In addressing cost competitiveness, the Tourism Industry Association of Canada called on the government to take measures for reducing the taxation placed on the tourism industry, including through the ongoing Review of the Canada Transportation Act and the removal of the GST/HST on tourism exports. Hospitality Newfoundland and Labrador argued that Marine Atlantic, a Crown ferry operator, should be funded at proper levels over an extended period to allow it to offer stability and lower costs for inbound tourism to Newfoundland and Labrador. It also drew attention to the growing short-term rental accommodation industry and stressed that the government needs to implement fair rules for the accommodation sector in Canada.
Regarding labour and skills shortage in the tourism industry, the Tourism Industry Association of Canada requested that the government offer a permanent solution to labour shortage in tourism-based regions by removing “high-skilled” and “low-skilled” categorization of tourism jobs, and granting Canadian-educated international students in tourism-related fields access to permanent immigration opportunities. Additionally, it believed that there should be support from the government regarding labour market research, industry export readiness and workforce development programming.
Restaurants Canada commented that the 2018 federal budget should include funding for a “culinary tourism strategy” and offered to be one of the private-sector partners on this strategy.
Festivals and Major Events Canada proposed a funding program for Festivals and Major Events in Canada with a budget of $225 million over five years as an investment in growth and tourism.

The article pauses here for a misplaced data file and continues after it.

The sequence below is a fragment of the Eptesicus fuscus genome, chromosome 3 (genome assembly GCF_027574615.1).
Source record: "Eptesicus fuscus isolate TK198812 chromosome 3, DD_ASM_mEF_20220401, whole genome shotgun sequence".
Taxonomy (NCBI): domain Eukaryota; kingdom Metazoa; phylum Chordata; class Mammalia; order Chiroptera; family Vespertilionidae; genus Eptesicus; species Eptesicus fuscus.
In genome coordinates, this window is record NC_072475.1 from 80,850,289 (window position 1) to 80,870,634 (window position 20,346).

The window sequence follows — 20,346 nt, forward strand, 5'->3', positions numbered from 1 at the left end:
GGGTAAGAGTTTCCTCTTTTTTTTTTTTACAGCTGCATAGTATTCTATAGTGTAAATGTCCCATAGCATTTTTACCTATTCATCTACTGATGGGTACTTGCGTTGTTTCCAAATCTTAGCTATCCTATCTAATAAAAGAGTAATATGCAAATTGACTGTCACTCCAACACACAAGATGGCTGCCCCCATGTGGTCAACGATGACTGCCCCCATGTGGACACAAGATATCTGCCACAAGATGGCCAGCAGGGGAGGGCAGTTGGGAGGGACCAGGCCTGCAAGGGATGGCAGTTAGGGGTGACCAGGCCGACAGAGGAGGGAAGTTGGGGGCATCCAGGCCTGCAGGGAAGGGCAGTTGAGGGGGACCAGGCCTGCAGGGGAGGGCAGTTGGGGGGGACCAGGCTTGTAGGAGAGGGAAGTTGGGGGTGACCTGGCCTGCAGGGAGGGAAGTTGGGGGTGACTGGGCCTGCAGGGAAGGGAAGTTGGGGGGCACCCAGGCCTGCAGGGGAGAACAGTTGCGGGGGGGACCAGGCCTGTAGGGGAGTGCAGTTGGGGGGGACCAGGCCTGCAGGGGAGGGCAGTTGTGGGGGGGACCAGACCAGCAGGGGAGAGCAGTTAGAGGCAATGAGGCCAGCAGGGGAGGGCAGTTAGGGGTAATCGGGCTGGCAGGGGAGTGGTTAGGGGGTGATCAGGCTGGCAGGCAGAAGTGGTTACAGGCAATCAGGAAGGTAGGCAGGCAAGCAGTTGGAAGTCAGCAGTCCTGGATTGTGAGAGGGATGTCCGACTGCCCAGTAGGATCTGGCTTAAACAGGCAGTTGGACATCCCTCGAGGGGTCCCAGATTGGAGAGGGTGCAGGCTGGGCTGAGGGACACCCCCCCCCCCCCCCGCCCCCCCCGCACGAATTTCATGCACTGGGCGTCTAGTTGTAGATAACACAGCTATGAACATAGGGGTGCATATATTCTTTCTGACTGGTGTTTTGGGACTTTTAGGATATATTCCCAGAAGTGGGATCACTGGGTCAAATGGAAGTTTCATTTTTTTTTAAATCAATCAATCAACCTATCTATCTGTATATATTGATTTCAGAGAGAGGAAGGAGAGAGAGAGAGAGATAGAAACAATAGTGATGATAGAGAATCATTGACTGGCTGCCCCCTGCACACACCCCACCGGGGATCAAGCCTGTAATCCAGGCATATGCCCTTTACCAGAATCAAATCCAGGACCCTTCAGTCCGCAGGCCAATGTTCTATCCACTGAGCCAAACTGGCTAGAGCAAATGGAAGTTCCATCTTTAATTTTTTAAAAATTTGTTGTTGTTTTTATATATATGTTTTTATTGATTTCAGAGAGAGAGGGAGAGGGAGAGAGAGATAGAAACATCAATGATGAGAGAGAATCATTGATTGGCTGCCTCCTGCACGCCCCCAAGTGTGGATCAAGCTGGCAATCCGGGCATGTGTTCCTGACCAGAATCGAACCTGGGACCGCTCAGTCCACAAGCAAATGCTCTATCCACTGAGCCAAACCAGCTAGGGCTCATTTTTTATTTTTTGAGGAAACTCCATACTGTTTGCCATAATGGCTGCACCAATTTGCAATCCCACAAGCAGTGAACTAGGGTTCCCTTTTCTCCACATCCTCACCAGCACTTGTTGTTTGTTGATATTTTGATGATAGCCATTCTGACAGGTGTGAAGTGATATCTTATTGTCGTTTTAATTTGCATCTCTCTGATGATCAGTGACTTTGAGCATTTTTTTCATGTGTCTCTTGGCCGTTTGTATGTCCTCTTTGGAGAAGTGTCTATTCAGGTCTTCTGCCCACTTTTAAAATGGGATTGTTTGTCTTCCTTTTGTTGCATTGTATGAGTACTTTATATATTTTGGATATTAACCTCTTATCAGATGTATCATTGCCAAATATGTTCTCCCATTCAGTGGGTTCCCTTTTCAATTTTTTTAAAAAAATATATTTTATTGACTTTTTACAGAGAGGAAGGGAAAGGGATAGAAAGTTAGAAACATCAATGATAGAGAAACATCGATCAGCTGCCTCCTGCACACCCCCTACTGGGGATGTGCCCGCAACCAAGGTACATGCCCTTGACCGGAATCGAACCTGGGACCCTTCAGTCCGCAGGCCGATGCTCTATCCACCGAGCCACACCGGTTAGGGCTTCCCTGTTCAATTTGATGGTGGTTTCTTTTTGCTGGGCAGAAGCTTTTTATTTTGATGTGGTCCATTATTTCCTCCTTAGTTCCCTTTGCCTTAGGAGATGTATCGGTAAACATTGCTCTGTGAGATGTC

With regard to the wine industry, the Canadian Vintners Association requested the introduction of a “Wine Industry Innovation Program” that would cost the federal government $36 million annually. The purpose of this program would be to help develop and grow the grape wine industry in Canada and direct this funding to SMEs.
In order to provide stimulus to the chemical sector, the Chemical Industry Association of Canada recommended the implementation of a special manufacturing and processing tax rate of 13%.
The Canadian Council of Snowmobile Organizations testified that the snow trail groomers are crucial to the continued success of snowmobiling in Canada. In order to continue to support and maintain the trail network, the organization is requesting the creation of the Groomer Replacement Program and federal investment of $40 million over the next five years.
As Canadian consumers are more conscious of what they buy and eat, and are seeking transparency from suppliers, Restaurants Canada would like to ensure that the National Farm Animal Care Council (NFACC) has sufficient funding to operate and adjust the codes of practice for farm animal welfare. It insists that the NFACC receive funding for the development and renewal of codes of practice since many of the codes have not been adjusted in the last 10 years.
During its testimony, the Sarnia Lambton Chamber of Commerce proposed the development of a “national bioeconomy strategy.” The purpose of this strategy would be to enable communities like Sarnia-Lambton to attract new businesses and develop bioeconomy clusters to promote cooperation among different stakeholders from the public and private sectors.
In light of the proposed legislative changes respecting the marketing and advertising of food and beverage products to youth in Bill S-228: An Act to amend the Food and Drugs Act (prohibiting food and beverage marketing directed at children), the Canadian Convenience Stores Association reiterated to the committee the need for consultation with retailers on the impact these changes will have on convenience stores, employees and customers. Restaurants Canada expressed similar concerns and suggested that the government conduct an economic analysis to measure the impact of any proposed marketing restrictions on the economy and Canadians; this analysis should consider the impact of this legislation on the food, retail and restaurant sectors; the advertising, broadcasting, and media industries; sporting, artistic and cultural events; as well as charities and community activities.